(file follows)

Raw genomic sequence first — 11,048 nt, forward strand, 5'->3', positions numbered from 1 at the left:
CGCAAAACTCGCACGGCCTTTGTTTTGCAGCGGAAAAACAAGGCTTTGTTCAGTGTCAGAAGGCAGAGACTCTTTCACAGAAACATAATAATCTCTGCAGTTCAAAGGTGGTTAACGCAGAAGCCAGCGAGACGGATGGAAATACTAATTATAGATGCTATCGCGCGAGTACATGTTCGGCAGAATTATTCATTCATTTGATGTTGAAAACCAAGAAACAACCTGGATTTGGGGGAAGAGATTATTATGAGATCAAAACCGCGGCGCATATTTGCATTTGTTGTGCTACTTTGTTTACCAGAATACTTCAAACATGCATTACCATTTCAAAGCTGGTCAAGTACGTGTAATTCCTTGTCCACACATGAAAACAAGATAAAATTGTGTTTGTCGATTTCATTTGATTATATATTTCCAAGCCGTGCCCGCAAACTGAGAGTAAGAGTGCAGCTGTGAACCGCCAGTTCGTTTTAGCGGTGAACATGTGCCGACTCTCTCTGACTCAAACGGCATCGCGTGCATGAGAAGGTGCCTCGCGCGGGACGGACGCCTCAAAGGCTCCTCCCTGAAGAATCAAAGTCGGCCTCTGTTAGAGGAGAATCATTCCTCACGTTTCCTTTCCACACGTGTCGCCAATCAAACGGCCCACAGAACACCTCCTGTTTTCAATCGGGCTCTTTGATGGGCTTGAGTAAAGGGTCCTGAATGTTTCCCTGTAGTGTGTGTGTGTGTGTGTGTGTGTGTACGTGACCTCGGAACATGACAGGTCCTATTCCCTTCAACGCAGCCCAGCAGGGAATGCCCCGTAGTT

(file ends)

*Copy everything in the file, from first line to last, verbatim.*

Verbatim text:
Raw genomic sequence first — 11,048 nt, forward strand, 5'->3', positions numbered from 1 at the left:
CGCAAAACTCGCACGGCCTTTGTTTTGCAGCGGAAAAACAAGGCTTTGTTCAGTGTCAGAAGGCAGAGACTCTTTCACAGAAACATAATAATCTCTGCAGTTCAAAGGTGGTTAACGCAGAAGCCAGCGAGACGGATGGAAATACTAATTATAGATGCTATCGCGCGAGTACATGTTCGGCAGAATTATTCATTCATTTGATGTTGAAAACCAAGAAACAACCTGGATTTGGGGGAAGAGATTATTATGAGATCAAAACCGCGGCGCATATTTGCATTTGTTGTGCTACTTTGTTTACCAGAATACTTCAAACATGCATTACCATTTCAAAGCTGGTCAAGTACGTGTAATTCCTTGTCCACACATGAAAACAAGATAAAATTGTGTTTGTCGATTTCATTTGATTATATATTTCCAAGCCGTGCCCGCAAACTGAGAGTAAGAGTGCAGCTGTGAACCGCCAGTTCGTTTTAGCGGTGAACATGTGCCGACTCTCTCTGACTCAAACGGCATCGCGTGCATGAGAAGGTGCCTCGCGCGGGACGGACGCCTCAAAGGCTCCTCCCTGAAGAATCAAAGTCGGCCTCTGTTAGAGGAGAATCATTCCTCACGTTTCCTTTCCACACGTGTCGCCAATCAAACGGCCCACAGAACACCTCCTGTTTTCAATCGGGCTCTTTGATGGGCTTGAGTAAAGGGTCCTGAATGTTTCCCTGTAGTGTGTGTGTGTGTGTGTGTGTGTGTACGTGACCTCGGAACATGACAGGTCCTATTCCCTTCAACGCAGCCCAGCAGGGAATGCCCCGTAGTT